James Maxwell JonesBMJ 2005; 330 doi: https://doi.org/10.1136/bmj.330.7485.258-a (Published 27 January 2005) Cite this as: BMJ 2005;330:258
James Maxwell Jones
Former general practitioner Bridport and London, and medical missionary Lesotho (b 23 August 1915; q King’s College Hospital, London, 1938; FRCS Ed), died from old age on 4 December 2004.
James Maxwell Jones was born in northern China, the second son of medical missionaries.
Educated in Chefoo, China, then Eltham College, London, he qualified in 1938 from King’s College Hospital, where he was appointed house surgeon and then casualty officer.
The post of senior casualty officer was cut short when the London County Council commandeered the casualty department and turned it into a first aid post on the outbreak of the second world war.
Partnership in general practice in Dorset was interrupted in 1940 by his being called up into the Royal Air Force Volunteer Reserve, in which he served as a medical officer until 1946. He was first in Fighter Command (medical officer to 609 Spitfire Squadron at Biggin Hill), and then in Training Command till he was posted to India in 1945.
On release from the RAF he resumed general practice in Bridport, which included surgery in the Cottage Hospital, specially after gaining the FRCS Ed in 1947.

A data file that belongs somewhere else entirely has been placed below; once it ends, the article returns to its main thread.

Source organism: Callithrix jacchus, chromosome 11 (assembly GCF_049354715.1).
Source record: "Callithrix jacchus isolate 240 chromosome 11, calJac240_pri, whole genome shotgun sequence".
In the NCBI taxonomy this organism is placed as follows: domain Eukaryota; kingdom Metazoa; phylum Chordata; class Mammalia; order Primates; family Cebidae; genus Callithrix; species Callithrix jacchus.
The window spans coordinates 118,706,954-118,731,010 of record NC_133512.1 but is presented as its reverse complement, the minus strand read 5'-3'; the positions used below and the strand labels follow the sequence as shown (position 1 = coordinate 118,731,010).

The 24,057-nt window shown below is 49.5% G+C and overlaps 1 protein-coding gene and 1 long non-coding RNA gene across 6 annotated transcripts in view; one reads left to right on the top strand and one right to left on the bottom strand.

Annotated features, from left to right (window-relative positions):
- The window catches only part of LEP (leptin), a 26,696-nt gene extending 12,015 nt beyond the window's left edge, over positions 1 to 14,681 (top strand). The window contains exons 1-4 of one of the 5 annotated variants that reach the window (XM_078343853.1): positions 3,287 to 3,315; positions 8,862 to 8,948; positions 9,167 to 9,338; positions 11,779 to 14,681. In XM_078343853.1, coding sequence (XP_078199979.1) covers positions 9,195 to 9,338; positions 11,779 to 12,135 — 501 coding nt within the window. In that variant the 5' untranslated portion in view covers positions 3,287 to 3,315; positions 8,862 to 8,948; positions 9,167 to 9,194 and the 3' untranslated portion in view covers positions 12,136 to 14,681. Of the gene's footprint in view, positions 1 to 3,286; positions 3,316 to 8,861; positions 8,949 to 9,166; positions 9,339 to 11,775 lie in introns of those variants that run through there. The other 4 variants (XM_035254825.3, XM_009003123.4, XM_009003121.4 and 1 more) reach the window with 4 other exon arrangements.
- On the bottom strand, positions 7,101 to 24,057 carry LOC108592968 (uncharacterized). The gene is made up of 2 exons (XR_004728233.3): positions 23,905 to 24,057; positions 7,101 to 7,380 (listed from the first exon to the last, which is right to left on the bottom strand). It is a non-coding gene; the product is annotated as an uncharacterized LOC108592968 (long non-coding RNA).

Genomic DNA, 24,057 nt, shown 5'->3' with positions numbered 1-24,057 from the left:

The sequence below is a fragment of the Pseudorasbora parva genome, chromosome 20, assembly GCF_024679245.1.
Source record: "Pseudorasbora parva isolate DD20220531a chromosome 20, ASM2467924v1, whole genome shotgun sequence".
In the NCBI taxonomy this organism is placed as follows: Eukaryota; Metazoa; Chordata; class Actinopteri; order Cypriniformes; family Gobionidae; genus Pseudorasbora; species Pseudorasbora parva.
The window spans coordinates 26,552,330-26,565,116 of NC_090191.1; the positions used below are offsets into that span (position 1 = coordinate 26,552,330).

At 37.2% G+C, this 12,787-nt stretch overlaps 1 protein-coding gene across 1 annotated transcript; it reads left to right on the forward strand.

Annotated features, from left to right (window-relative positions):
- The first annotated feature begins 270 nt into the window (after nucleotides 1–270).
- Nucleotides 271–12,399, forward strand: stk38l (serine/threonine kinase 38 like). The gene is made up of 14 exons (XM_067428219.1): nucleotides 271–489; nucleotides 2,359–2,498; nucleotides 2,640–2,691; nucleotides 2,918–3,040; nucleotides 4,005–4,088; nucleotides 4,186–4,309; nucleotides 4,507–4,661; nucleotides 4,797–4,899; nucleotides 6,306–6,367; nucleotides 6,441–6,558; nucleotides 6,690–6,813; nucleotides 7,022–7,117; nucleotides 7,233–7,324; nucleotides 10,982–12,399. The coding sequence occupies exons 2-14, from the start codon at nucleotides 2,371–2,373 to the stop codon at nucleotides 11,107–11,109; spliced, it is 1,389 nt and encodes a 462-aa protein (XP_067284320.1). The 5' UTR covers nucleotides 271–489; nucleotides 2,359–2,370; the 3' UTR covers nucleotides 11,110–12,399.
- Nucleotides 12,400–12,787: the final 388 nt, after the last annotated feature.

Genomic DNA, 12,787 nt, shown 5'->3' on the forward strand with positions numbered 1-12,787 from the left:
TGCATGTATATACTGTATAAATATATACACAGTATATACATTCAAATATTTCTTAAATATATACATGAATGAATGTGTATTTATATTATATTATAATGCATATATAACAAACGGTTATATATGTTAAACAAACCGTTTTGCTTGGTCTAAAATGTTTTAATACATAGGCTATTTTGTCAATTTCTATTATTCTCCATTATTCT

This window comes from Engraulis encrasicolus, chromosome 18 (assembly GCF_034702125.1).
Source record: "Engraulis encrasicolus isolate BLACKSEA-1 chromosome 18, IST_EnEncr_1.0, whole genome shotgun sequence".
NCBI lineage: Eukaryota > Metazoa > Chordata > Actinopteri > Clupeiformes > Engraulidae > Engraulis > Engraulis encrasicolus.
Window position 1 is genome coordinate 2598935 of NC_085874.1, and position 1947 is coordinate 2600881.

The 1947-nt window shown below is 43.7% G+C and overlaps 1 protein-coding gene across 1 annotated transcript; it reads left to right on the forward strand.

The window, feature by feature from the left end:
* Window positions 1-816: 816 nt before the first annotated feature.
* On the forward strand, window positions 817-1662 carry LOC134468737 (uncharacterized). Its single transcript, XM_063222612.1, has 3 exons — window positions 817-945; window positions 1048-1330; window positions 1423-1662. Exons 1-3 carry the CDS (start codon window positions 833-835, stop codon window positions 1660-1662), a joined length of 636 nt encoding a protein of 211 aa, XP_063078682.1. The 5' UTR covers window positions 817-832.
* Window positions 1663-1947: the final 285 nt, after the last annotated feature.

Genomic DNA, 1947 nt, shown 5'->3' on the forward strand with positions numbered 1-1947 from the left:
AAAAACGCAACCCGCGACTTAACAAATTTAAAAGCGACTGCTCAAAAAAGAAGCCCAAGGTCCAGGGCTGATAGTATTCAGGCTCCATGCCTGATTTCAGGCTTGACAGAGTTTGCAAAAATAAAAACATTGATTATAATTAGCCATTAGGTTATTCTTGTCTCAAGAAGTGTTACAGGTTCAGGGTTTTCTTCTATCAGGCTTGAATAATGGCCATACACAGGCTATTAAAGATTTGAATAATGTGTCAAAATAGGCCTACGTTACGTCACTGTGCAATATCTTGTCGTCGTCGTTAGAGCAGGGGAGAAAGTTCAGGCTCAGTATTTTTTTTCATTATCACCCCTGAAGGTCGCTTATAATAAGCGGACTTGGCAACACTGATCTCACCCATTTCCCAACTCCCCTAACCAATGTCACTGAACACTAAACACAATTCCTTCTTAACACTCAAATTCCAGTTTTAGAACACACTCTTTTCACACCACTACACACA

He married his first wife in December 1939 and they moved to London, and they worked together in the Bethnal Green Medical Mission from 1961 to 1967.
Experience as a locum surgical registrar was followed by a year in St James’s Mission Hospital, Lesotho, southern Africa, 7200 feet up in the Malute Mountains.
His first wife died in Lesotho and he retuned to the UK in 1969 after 5 months working with the Lesotho flying doctor service as well as doing general surgery in the Government Hospital in Maseru.
In 1970 he remarried and, with his wife, worked in the Islington Medical Centre, and then the Bermondsey Medical Mission, until retirement from full practice in 1980 following kidney failure and a heart attack.
Part time general practice and private clinics, as well as the pleasant demands of a large family of children and grandchildren, plus the weekly responsibility of being honorary church organist, have filled his days. His Christian faith has sustained him from early childhood. He is survived by his wife, six children, 11 grandchildren, and seven great grandchildren. [Doreen Jones]
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